One Face Among Many in DNA Damage Response

The Research Topic, Published in Frontiers in Oncology & Frontiers in Genetics aims to give a comprehensive overview of our current understanding of ubiquitin and SUMO pathways in all aspects of DDR and their relevance for cancer treatment.

— by Elliott Williams

One face in the vast world of cellular DNA damage response comes under the spotlight in this collection of papers which focus on ubiquitin and SUMO’s roles in protecting our DNA.

If unchecked DNA mutations lead to cancer. DNA damage is mitigated by complicated cellular processes. This collection of articles looks at this process and the recently discovered roles of Ubiquitin and SUMO molecules in genome stability.

You’re late. You rush out of the house, instantly feeling the sun’s UV-radiation against your skin. In your hand your breakfast; a bacon sandwich (burnt). You jump into your old car. Heading into work, you intend to leave early for a doctor’s appointment. Rushing to finish your presentation, you knock hot coffee down your front. You already feel the area become red and swollen. Ouch.

Sound like a familiar day? If so then next time, take a moment to thank your body for stoically countering these daily attacks on your DNA.

In fact, our ten trillion cells work tirelessly to repair the tens of thousands of lesions that occur daily in our DNA in a single cell. Such lesions can become cancerous mutations if not repaired. Mutations are born from many sources: the sun’s radiation penetrating your exposed skin, the heterocyclic amines in your burnt bacon sandwich, the trace amounts of inhaled atmospheric radioactive material, the highly reactive molecules produced during our body’s response to inflammation or infection. These are but a few examples.

Thankfully, each cell in our body uses an expansive DNA Damage Response system, or DDR for short, to fix DNA lesions before they become harmful mutations. Your DDR system employs a vast and complicated network of genes and molecules to ensure that, when a stretch of DNA is needed, it is correct enough to be accurately “read” into proteins, thus ensuring that you remain yourself.

DDR is complex and the scientific community is still filling in our gaps in knowledge, often uncovering new aspects to our DNA repair system. One thing that is obvious is that it needs to be carefully orchestrated to ensure that lesions within DNA are rapidly identified and repaired before they become harmful. In the last ten years, Ubiquitin and SUMO have emerged as essential molecules in this process, with a wealth of new original research following on.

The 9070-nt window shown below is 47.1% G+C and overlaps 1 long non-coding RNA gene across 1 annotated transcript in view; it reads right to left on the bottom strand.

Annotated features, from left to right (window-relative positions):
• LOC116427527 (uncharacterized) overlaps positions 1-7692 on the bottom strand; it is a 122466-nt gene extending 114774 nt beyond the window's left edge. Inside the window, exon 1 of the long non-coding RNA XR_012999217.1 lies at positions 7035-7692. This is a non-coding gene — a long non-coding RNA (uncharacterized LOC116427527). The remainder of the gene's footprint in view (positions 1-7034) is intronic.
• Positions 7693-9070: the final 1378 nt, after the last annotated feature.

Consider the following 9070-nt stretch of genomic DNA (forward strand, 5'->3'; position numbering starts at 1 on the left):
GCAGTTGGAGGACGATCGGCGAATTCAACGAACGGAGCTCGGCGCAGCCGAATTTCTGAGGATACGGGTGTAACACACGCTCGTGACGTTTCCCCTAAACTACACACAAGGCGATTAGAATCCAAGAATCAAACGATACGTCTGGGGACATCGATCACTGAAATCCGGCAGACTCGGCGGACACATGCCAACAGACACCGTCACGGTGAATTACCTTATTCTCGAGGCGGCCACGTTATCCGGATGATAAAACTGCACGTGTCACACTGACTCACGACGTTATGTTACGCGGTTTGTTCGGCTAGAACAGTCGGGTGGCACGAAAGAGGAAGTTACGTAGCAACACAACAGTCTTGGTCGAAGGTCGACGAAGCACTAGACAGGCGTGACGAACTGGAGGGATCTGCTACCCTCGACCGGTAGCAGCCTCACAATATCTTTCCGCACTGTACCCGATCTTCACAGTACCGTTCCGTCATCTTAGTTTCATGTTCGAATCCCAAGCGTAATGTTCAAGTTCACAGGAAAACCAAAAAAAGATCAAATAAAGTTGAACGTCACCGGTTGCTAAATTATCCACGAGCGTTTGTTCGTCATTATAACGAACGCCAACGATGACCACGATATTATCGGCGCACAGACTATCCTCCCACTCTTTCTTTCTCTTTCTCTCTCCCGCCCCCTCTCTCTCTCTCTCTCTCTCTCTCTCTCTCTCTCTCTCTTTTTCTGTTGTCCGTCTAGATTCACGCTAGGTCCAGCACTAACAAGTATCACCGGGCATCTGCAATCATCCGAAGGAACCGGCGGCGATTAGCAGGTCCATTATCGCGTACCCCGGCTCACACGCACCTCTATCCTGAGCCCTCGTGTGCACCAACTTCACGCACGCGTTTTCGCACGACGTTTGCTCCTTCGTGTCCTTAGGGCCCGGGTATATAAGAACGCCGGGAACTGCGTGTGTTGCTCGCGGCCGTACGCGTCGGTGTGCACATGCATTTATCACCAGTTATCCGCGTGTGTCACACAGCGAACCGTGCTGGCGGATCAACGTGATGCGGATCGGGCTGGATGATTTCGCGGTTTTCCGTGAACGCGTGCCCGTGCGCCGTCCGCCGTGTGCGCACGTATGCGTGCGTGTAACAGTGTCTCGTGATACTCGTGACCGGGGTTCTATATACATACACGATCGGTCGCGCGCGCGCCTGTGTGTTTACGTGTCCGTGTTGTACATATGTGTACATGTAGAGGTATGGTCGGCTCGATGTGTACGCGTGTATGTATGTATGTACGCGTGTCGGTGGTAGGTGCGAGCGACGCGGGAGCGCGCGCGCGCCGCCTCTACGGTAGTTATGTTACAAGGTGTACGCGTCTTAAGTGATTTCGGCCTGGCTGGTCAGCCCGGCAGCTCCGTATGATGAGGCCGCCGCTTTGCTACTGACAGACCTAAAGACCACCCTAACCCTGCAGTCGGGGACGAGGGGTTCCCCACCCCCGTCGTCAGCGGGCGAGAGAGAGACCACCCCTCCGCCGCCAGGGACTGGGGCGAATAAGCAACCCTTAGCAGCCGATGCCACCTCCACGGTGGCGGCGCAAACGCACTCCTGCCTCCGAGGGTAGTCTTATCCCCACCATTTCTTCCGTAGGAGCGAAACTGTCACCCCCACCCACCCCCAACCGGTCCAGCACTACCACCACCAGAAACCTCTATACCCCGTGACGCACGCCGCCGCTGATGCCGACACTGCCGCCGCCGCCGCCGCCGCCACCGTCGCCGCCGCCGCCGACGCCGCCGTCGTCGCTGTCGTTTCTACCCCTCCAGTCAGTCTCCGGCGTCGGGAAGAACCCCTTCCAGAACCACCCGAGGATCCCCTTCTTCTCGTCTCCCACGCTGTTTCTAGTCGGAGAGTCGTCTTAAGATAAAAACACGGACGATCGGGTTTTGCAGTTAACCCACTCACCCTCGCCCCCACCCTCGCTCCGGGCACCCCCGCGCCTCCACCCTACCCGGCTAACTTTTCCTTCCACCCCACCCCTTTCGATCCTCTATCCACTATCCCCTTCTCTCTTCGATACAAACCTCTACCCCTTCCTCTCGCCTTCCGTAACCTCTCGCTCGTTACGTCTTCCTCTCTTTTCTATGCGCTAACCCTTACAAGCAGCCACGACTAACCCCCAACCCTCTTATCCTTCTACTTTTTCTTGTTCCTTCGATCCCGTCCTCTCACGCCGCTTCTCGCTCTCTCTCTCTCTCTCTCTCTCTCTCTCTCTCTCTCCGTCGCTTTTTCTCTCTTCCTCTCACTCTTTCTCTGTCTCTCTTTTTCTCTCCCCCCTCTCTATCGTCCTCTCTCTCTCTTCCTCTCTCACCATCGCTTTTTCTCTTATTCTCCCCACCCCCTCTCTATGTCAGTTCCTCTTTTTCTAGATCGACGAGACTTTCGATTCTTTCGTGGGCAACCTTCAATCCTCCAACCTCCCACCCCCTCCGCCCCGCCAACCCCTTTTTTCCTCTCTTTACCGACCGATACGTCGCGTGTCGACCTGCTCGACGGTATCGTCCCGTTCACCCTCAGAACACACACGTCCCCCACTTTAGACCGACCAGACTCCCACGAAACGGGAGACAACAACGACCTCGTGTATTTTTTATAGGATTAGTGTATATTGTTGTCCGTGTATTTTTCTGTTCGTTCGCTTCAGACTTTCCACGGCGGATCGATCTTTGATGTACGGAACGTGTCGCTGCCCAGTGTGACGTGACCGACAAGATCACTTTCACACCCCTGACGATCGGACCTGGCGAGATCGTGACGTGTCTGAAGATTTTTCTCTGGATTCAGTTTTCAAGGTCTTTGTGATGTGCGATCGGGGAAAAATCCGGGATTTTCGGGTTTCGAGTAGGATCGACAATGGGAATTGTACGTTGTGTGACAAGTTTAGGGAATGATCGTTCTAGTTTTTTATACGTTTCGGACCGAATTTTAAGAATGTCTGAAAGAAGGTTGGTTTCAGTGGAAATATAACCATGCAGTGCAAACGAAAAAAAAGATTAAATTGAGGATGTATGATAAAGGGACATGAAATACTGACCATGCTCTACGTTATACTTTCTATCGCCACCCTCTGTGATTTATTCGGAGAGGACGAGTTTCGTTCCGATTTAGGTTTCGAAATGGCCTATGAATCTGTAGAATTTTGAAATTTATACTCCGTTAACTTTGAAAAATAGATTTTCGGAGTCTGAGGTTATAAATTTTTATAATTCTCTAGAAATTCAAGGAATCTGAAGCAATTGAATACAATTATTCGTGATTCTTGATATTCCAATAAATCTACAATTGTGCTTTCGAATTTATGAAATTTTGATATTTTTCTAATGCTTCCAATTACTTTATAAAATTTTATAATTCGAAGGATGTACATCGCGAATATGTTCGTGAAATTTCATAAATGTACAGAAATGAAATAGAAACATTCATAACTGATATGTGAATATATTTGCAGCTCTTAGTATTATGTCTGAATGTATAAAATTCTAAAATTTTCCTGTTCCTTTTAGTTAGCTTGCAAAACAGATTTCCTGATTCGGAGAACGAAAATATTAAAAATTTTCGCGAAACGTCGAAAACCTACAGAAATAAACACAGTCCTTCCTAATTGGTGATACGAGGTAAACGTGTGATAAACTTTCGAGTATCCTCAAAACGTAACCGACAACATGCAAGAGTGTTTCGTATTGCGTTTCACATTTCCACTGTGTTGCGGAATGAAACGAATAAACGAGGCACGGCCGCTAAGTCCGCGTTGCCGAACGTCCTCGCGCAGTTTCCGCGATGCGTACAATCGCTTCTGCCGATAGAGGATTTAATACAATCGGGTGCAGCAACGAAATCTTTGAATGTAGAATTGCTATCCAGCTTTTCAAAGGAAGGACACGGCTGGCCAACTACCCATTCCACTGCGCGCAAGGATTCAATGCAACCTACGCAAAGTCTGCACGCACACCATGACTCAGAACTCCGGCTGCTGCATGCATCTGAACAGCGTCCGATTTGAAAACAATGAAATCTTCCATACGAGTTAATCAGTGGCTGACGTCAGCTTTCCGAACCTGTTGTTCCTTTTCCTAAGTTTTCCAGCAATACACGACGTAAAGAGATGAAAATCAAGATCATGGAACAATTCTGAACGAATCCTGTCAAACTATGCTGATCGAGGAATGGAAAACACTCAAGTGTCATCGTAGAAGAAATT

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To help collate and summate this new research, Drs Kristijan Ramadan & Ivan Dikic assembled a Research Topic which reviews, in-depth, the role of Ubiquitin and Ubiquitin-relative SUMO in DNA damage response.

Within this Frontiers in Genetics topic, the Naegeli group summate how Ubiquitin and SUMO help cut out the dangerous adducts formed when UV-light hits our DNA. Authors Coleman & Huang reviewed how the SUMO molecule fine-tunes the repair of harmful inter-strand joins. A paper by Pinto-Fernandez & Kessler describes the gentle interplay between the build-up and removal of ubiquitin molecules in the context of DDR.

For the most difficult to repair “DNA double-strand break”—where the DNA molecule snaps in two—multiple papers in the topic discussed ubiquitin’s role. These include how it can modify molecules in the DDR system (Smeenk and Mailand), how it can help the DDR system considering the cell’s 3D environment (Harding and Greenberg), and how repairing double strand breaks can bring in separate processes like those which degrade proteins (Himmels and Sartori).

Of interest, a paper by Pellegrino and Altmeyer described how Ubiquitin, SUMO, and other similar molecules, work to manage the overall stability of each cell’s enormously long DNA molecules. (Ferrari and Gentili) likewise described an aspect of ubiquitin and DDR in the growth and division of a cell.

This last point makes ubiquitin, and the DDR system as a whole, a potential minefield for anti-cancer therapies. One recent example is the recently approved drug Olaparib, a PARP inhibitor, which is the first personalized chemotherapeutic, designed to treat women with breast or ovary cancers that bear mutations in DNA of their BRCA genes.

Cancer is when a cell or group of cells acquire mutations in their DNA that allow them to grow without control from our body. Normally cells use the DDR network, and its multiple layers of protection, to prevent such uncontrolled growth by preventing DNA mutations. However, if a cell does become cancerous it tends to rely on only one layer of protection. For example, in breast or ovary cancer cells with BRCA gene mutations, these cells would instead rely on a DNA repair pathway that uses a protein called PARP. As such drugs, like Olaparib, which stop PARP from working mean that the breast or ovary cancer cell cannot fix its DNA. Ultimately the cell will acquire more and more lethal mutations, leading to its death.

A promising new direction in the long road of personalized cancer treatment.

With the papers published within this Frontiers in Genetics Research Topic, Drs Ramadan & Dikic hope that researchers and pharmaceutical companies will use it to better understand and leverage ubiquitin’s role as an anti-cancer target.

Drs Ramadan & Dikic have been shortlisted for the Frontiers Spotlight Award, where the winners are granted US$100,000 to host their own conference themed around their Research Topic.

Take a look at the other finalists here.